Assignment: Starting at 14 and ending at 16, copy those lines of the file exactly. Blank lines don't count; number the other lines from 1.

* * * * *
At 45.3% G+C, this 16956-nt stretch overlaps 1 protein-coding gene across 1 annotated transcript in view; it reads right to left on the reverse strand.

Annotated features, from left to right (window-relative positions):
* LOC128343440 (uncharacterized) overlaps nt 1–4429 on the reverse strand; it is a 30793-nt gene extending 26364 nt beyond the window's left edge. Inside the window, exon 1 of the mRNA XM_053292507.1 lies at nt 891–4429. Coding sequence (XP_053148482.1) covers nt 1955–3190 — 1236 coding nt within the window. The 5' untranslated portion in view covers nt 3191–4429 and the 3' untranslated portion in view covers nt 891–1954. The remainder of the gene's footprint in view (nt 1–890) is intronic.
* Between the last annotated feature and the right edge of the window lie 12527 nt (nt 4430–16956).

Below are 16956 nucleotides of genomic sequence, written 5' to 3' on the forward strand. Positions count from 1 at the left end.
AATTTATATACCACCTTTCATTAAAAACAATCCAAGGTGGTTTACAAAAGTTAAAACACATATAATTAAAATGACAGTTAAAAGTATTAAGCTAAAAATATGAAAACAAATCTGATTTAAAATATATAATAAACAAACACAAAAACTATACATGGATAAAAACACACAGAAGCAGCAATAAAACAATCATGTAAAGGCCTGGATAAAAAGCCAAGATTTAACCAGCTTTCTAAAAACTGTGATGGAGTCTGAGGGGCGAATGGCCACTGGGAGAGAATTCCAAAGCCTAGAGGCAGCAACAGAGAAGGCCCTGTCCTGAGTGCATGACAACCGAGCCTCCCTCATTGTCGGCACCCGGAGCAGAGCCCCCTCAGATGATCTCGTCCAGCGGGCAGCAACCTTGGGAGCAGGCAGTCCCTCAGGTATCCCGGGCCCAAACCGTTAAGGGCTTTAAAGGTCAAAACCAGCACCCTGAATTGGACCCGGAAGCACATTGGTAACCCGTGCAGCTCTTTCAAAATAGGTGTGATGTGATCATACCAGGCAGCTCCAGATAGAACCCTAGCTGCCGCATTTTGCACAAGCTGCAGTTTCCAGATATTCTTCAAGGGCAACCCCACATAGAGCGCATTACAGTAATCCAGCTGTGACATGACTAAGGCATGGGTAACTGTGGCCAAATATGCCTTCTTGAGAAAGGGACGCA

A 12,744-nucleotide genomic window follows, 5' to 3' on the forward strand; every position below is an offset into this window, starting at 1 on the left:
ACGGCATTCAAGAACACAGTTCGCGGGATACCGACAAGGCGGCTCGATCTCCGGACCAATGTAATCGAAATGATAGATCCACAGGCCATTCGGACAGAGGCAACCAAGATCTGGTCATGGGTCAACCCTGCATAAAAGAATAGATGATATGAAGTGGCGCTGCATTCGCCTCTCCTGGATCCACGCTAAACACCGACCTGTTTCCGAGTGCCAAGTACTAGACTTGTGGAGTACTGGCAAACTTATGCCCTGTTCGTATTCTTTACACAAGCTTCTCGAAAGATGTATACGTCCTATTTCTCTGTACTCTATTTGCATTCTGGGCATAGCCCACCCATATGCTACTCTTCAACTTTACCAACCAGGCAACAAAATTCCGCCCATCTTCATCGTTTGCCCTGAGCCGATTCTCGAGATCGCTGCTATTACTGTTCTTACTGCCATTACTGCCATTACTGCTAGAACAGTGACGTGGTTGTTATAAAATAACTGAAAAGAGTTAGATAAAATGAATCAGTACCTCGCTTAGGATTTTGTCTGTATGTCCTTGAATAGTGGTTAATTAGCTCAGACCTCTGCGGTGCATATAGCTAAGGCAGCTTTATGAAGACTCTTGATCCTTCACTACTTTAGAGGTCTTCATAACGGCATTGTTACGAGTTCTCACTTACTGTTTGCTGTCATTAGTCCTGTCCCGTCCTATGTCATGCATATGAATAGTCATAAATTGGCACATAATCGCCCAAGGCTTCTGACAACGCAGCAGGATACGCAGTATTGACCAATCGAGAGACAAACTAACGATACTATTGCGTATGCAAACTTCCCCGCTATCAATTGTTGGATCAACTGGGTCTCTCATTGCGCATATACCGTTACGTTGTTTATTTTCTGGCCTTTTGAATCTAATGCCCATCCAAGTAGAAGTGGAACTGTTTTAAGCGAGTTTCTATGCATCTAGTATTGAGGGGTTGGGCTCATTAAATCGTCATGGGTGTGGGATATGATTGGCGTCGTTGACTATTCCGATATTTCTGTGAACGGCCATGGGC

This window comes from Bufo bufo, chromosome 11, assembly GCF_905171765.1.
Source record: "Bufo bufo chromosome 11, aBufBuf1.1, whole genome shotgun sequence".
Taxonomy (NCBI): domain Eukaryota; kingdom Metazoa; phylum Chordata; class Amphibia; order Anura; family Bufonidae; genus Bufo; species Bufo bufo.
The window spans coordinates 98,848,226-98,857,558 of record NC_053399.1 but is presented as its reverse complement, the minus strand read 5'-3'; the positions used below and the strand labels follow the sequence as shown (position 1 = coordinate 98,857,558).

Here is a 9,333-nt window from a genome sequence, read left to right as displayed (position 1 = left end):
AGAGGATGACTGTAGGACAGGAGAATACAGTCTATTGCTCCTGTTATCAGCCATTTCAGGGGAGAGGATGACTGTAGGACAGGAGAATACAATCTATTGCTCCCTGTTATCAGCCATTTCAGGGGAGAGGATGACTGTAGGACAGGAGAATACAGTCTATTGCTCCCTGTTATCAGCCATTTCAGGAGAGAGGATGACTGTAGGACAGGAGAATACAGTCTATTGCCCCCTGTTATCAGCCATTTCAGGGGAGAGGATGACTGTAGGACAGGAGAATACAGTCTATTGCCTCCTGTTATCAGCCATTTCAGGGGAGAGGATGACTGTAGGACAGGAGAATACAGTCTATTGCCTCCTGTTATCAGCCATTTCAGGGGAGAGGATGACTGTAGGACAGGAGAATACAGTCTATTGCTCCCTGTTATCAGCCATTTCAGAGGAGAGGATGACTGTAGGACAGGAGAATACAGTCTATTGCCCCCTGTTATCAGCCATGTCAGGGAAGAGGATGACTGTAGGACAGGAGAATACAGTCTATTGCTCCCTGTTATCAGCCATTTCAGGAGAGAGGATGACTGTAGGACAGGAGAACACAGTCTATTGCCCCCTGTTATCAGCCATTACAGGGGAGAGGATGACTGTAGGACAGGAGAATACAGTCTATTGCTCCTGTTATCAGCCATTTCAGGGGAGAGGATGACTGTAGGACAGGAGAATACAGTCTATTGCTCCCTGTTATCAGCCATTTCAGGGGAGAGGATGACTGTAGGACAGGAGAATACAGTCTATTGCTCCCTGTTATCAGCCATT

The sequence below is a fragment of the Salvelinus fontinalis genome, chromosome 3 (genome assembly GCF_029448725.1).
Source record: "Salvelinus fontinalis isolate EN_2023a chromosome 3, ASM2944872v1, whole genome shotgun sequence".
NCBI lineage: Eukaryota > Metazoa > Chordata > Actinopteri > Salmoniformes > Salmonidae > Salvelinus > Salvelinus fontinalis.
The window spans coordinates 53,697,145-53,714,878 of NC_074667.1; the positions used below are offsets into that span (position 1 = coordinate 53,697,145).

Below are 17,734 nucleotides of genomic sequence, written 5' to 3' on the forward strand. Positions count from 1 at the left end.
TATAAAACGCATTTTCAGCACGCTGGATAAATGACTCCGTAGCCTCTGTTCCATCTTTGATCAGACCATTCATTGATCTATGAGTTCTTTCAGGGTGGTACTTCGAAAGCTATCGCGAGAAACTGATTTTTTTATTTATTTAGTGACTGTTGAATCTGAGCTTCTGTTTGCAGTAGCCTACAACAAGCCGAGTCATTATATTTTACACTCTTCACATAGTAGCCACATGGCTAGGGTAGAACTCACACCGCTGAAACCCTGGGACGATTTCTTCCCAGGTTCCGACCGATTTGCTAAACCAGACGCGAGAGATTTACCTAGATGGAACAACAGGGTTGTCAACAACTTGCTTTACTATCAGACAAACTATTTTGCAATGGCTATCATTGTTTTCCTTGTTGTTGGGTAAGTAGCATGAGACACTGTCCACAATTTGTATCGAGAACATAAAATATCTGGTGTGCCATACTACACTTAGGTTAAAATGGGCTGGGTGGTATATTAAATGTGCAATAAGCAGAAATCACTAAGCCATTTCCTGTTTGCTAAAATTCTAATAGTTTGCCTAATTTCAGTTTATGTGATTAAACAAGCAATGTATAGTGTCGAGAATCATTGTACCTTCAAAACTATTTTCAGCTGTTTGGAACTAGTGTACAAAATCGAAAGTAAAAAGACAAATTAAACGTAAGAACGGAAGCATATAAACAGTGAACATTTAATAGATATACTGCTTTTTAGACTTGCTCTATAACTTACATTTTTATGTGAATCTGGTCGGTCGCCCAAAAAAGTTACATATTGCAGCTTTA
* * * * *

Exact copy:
AGAGGATGACTGTAGGACAGGAGAATACAGTCTATTGCTCCTGTTATCAGCCATTTCAGGGGAGAGGATGACTGTAGGACAGGAGAATACAATCTATTGCTCCCTGTTATCAGCCATTTCAGGGGAGAGGATGACTGTAGGACAGGAGAATACAGTCTATTGCTCCCTGTTATCAGCCATTTCAGGAGAGAGGATGACTGTAGGACAGGAGAATACAGTCTATTGCCCCCTGTTATCAGCCATTTCAGGGGAGAGGATGACTGTAGGACAGGAGAATACAGTCTATTGCCTCCTGTTATCAGCCATTTCAGGGGAGAGGATGACTGTAGGACAGGAGAATACAGTCTATTGCCTCCTGTTATCAGCCATTTCAGGGGAGAGGATGACTGTAGGACAGGAGAATACAGTCTATTGCTCCCTGTTATCAGCCATTTCAGAGGAGAGGATGACTGTAGGACAGGAGAATACAGTCTATTGCCCCCTGTTATCAGCCATGTCAGGGAAGAGGATGACTGTAGGACAGGAGAATACAGTCTATTGCTCCCTGTTATCAGCCATTTCAGGAGAGAGGATGACTGTAGGACAGGAGAACACAGTCTATTGCCCCCTGTTATCAGCCATTACAGGGGAGAGGATGACTGTAGGACAGGAGAATACAGTCTATTGCTCCTGTTATCAGCCATTTCAGGGGAGAGGATGACTGTAGGACAGGAGAATACAGTCTATTGCTCCCTGTTATCAGCCATTTCAGGGGAGAGGATGACTGTAGGACAGGAGAATACAGTCTATTGCTCCCTGTTATCAGCCATT

The sequence below is a fragment of the Salvelinus fontinalis genome, chromosome 3 (genome assembly GCF_029448725.1).
Source record: "Salvelinus fontinalis isolate EN_2023a chromosome 3, ASM2944872v1, whole genome shotgun sequence".